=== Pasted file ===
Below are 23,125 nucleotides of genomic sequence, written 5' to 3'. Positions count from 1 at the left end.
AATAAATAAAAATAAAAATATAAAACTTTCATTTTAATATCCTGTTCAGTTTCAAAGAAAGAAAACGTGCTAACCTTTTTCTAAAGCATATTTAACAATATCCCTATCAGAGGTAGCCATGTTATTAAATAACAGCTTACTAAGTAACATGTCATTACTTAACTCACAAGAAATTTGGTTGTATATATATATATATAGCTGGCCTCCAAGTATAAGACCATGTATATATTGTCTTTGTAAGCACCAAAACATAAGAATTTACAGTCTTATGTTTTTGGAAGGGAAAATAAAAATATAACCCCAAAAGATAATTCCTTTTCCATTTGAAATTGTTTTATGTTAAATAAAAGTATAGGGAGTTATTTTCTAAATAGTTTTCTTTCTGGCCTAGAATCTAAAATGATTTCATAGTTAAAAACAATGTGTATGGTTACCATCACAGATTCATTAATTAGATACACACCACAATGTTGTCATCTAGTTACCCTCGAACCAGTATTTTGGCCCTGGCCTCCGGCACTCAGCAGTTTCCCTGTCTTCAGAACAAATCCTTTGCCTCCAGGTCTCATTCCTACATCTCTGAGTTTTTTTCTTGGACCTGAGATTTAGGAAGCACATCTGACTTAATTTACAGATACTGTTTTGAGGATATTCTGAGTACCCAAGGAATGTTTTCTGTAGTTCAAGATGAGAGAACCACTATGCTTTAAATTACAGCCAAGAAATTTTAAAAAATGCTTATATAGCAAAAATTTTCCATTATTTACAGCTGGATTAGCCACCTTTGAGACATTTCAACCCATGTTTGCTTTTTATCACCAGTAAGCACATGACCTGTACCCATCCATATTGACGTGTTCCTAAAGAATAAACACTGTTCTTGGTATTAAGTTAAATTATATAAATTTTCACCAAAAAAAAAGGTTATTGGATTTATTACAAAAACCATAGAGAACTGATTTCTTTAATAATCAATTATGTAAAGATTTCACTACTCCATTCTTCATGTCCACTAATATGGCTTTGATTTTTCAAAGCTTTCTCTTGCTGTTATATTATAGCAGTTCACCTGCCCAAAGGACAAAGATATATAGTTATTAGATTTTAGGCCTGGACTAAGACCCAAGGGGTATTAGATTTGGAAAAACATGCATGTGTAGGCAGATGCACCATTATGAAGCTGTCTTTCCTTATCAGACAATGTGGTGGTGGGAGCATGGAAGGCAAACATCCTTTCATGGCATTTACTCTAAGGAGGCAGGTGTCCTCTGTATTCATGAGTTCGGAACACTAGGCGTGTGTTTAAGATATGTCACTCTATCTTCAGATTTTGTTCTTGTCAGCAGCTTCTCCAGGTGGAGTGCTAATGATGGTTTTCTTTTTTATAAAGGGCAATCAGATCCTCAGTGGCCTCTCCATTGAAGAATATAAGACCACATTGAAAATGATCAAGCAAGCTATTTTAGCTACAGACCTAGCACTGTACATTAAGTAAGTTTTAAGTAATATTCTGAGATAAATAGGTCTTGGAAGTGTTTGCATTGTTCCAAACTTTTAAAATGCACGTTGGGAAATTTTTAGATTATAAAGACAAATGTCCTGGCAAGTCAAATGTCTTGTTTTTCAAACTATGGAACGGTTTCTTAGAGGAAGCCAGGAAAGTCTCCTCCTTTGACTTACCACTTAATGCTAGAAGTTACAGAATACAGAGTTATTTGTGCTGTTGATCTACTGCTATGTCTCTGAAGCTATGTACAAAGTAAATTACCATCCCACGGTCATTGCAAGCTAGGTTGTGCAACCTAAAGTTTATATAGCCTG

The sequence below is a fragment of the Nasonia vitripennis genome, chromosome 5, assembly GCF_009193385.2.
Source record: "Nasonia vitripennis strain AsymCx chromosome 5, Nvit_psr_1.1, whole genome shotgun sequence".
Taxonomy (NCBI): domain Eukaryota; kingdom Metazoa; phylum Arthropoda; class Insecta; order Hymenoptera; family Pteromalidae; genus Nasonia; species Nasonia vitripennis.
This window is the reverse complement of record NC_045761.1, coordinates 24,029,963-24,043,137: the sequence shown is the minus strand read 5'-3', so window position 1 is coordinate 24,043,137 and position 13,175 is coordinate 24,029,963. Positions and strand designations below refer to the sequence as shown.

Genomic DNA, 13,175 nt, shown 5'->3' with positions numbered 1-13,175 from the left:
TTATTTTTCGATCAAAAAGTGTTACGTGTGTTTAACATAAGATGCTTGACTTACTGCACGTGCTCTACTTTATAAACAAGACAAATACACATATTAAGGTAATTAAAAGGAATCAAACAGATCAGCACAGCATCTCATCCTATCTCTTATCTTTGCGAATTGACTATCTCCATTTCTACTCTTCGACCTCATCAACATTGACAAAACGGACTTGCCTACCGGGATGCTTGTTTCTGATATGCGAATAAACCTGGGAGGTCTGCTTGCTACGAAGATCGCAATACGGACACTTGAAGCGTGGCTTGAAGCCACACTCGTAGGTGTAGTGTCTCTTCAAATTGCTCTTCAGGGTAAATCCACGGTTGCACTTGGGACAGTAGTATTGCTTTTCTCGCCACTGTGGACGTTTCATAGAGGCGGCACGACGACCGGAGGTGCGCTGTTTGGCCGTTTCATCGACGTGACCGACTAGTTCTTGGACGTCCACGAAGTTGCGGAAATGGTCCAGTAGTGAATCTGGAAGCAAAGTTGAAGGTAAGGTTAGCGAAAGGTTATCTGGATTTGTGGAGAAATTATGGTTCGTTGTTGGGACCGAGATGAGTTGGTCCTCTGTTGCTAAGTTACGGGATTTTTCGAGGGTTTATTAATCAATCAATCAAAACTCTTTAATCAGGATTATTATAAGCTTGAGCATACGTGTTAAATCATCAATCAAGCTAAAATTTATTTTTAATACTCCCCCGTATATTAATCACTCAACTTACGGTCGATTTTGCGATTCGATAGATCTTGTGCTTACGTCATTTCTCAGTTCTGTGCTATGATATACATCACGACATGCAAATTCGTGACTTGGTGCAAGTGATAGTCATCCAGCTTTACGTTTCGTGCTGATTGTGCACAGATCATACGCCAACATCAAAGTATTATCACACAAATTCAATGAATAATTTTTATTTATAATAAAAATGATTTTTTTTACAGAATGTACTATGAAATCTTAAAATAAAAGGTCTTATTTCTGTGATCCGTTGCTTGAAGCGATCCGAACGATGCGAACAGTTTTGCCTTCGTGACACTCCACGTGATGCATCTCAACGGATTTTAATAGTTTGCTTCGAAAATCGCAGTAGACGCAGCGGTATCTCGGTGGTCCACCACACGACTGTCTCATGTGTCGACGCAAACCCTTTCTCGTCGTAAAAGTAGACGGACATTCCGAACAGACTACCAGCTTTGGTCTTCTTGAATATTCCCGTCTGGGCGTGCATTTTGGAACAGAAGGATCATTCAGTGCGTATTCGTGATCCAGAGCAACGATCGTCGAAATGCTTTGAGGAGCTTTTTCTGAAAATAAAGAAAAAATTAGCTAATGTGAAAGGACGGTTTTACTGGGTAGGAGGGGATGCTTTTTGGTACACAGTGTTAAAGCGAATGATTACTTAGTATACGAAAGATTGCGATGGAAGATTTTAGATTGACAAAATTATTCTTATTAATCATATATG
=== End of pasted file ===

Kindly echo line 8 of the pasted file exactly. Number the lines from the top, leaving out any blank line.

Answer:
TTATTTTTCGATCAAAAAGTGTTACGTGTGTTTAACATAAGATGCTTGACTTACTGCACGTGCTCTACTTTATAAACAAGACAAATACACATATTAAGGTAATTAAAAGGAATCAAACAGATCAGCACAGCATCTCATCCTATCTCTTATCTTTGCGAATTGACTATCTCCATTTCTACTCTTCGACCTCATCAACATTGACAAAACGGACTTGCCTACCGGGATGCTTGTTTCTGATATGCGAATAAACCTGGGAGGTCTGCTTGCTACGAAGATCGCAATACGGACACTTGAAGCGTGGCTTGAAGCCACACTCGTAGGTGTAGTGTCTCTTCAAATTGCTCTTCAGGGTAAATCCACGGTTGCACTTGGGACAGTAGTATTGCTTTTCTCGCCACTGTGGACGTTTCATAGAGGCGGCACGACGACCGGAGGTGCGCTGTTTGGCCGTTTCATCGACGTGACCGACTAGTTCTTGGACGTCCACGAAGTTGCGGAAATGGTCCAGTAGTGAATCTGGAAGCAAAGTTGAAGGTAAGGTTAGCGAAAGGTTATCTGGATTTGTGGAGAAATTATGGTTCGTTGTTGGGACCGAGATGAGTTGGTCCTCTGTTGCTAAGTTACGGGATTTTTCGAGGGTTTATTAATCAATCAATCAAAACTCTTTAATCAGGATTATTATAAGCTTGAGCATACGTGTTAAATCATCAATCAAGCTAAAATTTATTTTTAATACTCCCCCGTATATTAATCACTCAACTTACGGTCGATTTTGCGATTCGATAGATCTTGTGCTTACGTCATTTCTCAGTTCTGTGCTATGATATACATCACGACATGCAAATTCGTGACTTGGTGCAAGTGATAGTCATCCAGCTTTACGTTTCGTGCTGATTGTGCACAGATCATACGCCAACATCAAAGTATTATCACACAAATTCAATGAATAATTTTTATTTATAATAAAAATGATTTTTTTTACAGAATGTACTATGAAATCTTAAAATAAAAGGTCTTATTTCTGTGATCCGTTGCTTGAAGCGATCCGAACGATGCGAACAGTTTTGCCTTCGTGACACTCCACGTGATGCATCTCAACGGATTTTAATAGTTTGCTTCGAAAATCGCAGTAGACGCAGCGGTATCTCGGTGGTCCACCACACGACTGTCTCATGTGTCGACGCAAACCCTTTCTCGTCGTAAAAGTAGACGGACATTCCGAACAGACTACCAGCTTTGGTCTTCTTGAATATTCCCGTCTGGGCGTGCATTTTGGAACAGAAGGATCATTCAGTGCGTATTCGTGATCCAGAGCAACGATCGTCGAAATGCTTTGAGGAGCTTTTTCTGAAAATAAAGAAAAAATTAGCTAATGTGAAAGGACGGTTTTACTGGGTAGGAGGGGATGCTTTTTGGTACACAGTGTTAAAGCGAATGATTACTTAGTATACGAAAGATTGCGATGGAAGATTTTAGATTGACAAAATTATTCTTATTAATCATATATG